8 Mistakes You're Making When Cooking With Garlic

And how to fix them.

"Are you serious?" is likely what you're quietly saying to your computer screen at that headline above. "I'm messing up garlic too? Great. I won't leave the house anymore." Wait, come back! We still think you're a beautiful, unique snowflake, but we want to help you "Master Chef" this common ingredient, which is often used half-heartedly or taken for granted.

In the thousands of years since humanity has been enjoying this allium, garlic has become one of the principal flavors of food traditions from Italy to Louisiana. But along the way, we became complacent in our long-term relationship with garlic and forgot to take time to treat it with the kindness and consideration it deserves.

That's why we're here to remind you how you might be mistreating your garlic, but you can easily salvage your cooking by avoiding these common garlic mistakes.

Getty Images

1. Buying Pre-Minced Garlic

We're all about a great time-saving convenience product like boxed jambalaya mix or frozen chopped onions. Still, those jars of pre-minced garlic cloves floating in olive oil aren't good and will likely add a funky, hot, yet stale taste to whatever you're cooking.

2. Peeling Inefficiently

Try this trick if you're still a bit skittish about taking the side of your knife to remove garlic clove skins. Put multiple cloves in a mason jar with a lid on it and shake it violently, perhaps to the rhythm of Harry Belafonte, and the skins will loosen enough for you to remove them by hand quickly.

3. Using a Microplane

The more molecules of a garlic clove you rupture, whether it's with a knife or a microplane, the more pungent its flavor. While mincing cloves finely will produce a strong garlic flavor, microplaning it will take it over the edge, producing an incredibly raw, burning taste.

4. Buying Old Garlic

While buying garlic can be a little bit more mysterious than, say, apples or lettuce, there are a few things you can look for to make sure you're buying fresh garlic. Make sure the outside cloves aren't soft or dry, and it's past its prime if there's a green stem sprouting from the middle.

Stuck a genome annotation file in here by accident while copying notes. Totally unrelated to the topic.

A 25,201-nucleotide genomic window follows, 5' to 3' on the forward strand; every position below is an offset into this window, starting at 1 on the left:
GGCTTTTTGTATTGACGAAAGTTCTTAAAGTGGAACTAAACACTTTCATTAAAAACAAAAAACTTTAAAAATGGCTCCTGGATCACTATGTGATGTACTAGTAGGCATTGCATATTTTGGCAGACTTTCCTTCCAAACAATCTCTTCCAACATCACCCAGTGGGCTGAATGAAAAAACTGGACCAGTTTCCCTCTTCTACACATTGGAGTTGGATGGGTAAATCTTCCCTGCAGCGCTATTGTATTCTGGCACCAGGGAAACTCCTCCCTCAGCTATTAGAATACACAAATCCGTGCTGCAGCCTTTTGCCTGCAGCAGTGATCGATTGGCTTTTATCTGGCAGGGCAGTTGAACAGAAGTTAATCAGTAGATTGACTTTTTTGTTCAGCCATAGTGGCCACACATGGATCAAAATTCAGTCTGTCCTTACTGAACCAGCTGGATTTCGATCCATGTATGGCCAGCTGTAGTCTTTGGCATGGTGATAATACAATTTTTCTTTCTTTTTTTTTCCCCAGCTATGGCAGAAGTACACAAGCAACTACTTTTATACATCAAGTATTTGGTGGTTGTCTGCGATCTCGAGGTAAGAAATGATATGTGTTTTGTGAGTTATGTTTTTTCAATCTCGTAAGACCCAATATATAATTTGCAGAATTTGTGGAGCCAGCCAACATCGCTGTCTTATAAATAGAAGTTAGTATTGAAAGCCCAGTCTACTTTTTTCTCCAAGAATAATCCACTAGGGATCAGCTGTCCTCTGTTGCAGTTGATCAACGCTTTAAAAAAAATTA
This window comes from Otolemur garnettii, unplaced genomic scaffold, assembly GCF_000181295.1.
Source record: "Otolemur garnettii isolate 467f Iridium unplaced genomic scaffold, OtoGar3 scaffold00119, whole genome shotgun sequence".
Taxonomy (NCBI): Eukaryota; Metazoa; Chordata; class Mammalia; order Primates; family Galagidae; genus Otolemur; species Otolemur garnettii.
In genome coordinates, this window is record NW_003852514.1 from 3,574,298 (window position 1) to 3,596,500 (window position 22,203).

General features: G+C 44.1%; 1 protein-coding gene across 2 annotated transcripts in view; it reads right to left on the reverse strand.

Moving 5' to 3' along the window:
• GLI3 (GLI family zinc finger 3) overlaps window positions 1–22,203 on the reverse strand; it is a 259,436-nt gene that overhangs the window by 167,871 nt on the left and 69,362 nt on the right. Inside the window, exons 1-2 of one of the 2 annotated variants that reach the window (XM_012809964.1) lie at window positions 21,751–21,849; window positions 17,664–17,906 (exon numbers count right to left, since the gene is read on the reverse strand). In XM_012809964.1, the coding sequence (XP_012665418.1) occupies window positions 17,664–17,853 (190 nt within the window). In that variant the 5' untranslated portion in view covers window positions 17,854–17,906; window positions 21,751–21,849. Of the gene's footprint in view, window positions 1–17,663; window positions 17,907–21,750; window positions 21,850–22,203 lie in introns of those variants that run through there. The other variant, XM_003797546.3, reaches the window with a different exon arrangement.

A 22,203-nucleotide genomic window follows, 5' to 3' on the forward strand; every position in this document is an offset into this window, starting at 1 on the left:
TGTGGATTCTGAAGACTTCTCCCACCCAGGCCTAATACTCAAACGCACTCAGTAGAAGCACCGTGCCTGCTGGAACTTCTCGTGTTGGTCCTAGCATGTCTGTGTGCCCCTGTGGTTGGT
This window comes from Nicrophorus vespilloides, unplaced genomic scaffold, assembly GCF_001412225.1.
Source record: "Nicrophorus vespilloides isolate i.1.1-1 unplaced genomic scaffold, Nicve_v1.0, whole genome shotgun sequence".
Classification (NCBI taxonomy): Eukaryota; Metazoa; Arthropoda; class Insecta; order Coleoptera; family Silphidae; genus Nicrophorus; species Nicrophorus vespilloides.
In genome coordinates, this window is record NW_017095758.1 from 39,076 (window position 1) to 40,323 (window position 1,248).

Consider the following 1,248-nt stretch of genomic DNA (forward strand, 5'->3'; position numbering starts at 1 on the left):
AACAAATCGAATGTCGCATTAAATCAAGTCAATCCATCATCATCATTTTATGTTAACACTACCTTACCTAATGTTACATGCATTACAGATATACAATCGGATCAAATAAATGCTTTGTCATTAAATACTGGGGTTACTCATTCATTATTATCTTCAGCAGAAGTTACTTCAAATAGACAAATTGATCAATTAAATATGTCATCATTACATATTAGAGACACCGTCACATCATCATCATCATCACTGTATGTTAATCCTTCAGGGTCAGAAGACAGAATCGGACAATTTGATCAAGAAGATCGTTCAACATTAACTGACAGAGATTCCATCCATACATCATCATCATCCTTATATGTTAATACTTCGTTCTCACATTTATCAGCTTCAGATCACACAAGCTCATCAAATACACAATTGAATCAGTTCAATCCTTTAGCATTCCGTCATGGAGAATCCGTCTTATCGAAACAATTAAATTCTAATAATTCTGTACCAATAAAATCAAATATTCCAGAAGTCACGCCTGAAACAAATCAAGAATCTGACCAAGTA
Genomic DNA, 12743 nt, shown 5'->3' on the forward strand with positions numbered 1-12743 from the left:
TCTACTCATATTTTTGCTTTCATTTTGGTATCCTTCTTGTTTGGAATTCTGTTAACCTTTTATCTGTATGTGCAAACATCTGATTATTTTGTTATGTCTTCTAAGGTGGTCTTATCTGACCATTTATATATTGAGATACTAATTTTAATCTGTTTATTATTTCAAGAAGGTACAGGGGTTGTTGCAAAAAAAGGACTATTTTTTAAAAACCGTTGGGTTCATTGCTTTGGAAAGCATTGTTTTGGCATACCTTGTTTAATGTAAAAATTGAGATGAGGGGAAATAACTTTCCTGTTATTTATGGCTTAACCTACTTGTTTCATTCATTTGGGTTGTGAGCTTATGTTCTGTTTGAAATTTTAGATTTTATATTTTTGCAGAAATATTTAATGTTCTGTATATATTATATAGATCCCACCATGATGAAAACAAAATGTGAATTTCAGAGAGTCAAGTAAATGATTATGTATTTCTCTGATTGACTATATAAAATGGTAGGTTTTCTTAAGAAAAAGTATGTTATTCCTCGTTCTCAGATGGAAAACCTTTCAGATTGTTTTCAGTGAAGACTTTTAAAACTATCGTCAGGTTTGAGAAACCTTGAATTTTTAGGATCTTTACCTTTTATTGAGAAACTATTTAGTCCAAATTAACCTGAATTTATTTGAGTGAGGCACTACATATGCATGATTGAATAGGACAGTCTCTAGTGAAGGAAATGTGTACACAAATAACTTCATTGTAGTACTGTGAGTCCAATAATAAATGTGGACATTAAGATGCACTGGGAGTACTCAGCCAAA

5. Refrigerating It

The best place to store garlic is on the countertop in a dry, cool area, preferably in a paper bag. For the best taste, use it within a week to 10 days after purchase.

6. Chopping It Incorrectly

Chopping garlic is easy once you have some practice. First, move quickly but carefully so the garlic does not oxidize, making it taste bitter after chopping. You should cut garlic in pieces as similar in size as possible.—This helps when cooking so that some pieces don't burn while others are undercooked.

7. Using a Garlic Press

Seemingly counterintuitive, using a garlic press when cooking with garlic can actually make the meal more intense than intended. Garlic presses can also soften it too much, making it mushy and removing the rough texture that helps shape its flavoring. Mashed garlic will also burn more quickly than chopped garlic.

8. Adding It Too Early

Garlic is susceptible to burning when cooked in small pieces. The smaller the amount, the more quickly it will burn. Wait until halfway through your total cook time to add garlic. Try using low to medium heat and only turning the temperature to high at the very end of your cooking time. Coating garlic in oil before roasting can help protect it.

Was this page helpful?
Related Articles